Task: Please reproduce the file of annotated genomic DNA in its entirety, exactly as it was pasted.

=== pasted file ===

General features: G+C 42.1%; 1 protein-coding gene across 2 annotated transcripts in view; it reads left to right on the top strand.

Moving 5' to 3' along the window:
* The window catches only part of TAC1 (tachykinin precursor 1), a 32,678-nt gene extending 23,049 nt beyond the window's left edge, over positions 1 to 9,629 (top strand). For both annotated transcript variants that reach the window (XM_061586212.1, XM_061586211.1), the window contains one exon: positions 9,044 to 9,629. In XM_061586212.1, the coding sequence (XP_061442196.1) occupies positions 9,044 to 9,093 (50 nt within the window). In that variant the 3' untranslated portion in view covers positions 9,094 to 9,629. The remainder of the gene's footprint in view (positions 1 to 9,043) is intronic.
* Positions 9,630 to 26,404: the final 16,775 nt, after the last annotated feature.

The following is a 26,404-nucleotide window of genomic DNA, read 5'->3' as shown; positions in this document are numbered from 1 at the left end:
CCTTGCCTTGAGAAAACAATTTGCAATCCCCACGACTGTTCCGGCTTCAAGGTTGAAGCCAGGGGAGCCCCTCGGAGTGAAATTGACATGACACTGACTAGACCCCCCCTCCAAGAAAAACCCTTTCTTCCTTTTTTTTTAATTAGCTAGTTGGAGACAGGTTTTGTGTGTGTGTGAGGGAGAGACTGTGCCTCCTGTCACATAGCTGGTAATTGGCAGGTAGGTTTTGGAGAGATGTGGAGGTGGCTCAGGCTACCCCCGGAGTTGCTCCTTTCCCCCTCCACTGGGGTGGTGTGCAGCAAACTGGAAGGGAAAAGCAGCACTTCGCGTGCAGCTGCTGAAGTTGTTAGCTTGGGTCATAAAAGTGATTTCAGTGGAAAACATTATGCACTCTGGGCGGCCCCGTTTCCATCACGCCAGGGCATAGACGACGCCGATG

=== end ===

General features: G+C 42.1%; 1 protein-coding gene across 2 annotated transcripts in view; it reads left to right on the top strand.

Moving 5' to 3' along the window:
* The window catches only part of TAC1 (tachykinin precursor 1), a 32,678-nt gene extending 23,049 nt beyond the window's left edge, over positions 1 to 9,629 (top strand). For both annotated transcript variants that reach the window (XM_061586212.1, XM_061586211.1), the window contains one exon: positions 9,044 to 9,629. In XM_061586212.1, the coding sequence (XP_061442196.1) occupies positions 9,044 to 9,093 (50 nt within the window). In that variant the 3' untranslated portion in view covers positions 9,094 to 9,629. The remainder of the gene's footprint in view (positions 1 to 9,043) is intronic.
* Positions 9,630 to 26,404: the final 16,775 nt, after the last annotated feature.

The following is a 26,404-nucleotide window of genomic DNA, read 5'->3' as shown; positions in this document are numbered from 1 at the left end:
CCTTGCCTTGAGAAAACAATTTGCAATCCCCACGACTGTTCCGGCTTCAAGGTTGAAGCCAGGGGAGCCCCTCGGAGTGAAATTGACATGACACTGACTAGACCCCCCCTCCAAGAAAAACCCTTTCTTCCTTTTTTTTTAATTAGCTAGTTGGAGACAGGTTTTGTGTGTGTGTGAGGGAGAGACTGTGCCTCCTGTCACATAGCTGGTAATTGGCAGGTAGGTTTTGGAGAGATGTGGAGGTGGCTCAGGCTACCCCCGGAGTTGCTCCTTTCCCCCTCCACTGGGGTGGTGTGCAGCAAACTGGAAGGGAAAAGCAGCACTTCGCGTGCAGCTGCTGAAGTTGTTAGCTTGGGTCATAAAAGTGATTTCAGTGGAAAACATTATGCACTCTGGGCGGCCCCGTTTCCATCACGCCAGGGCATAGACGACGCCGATG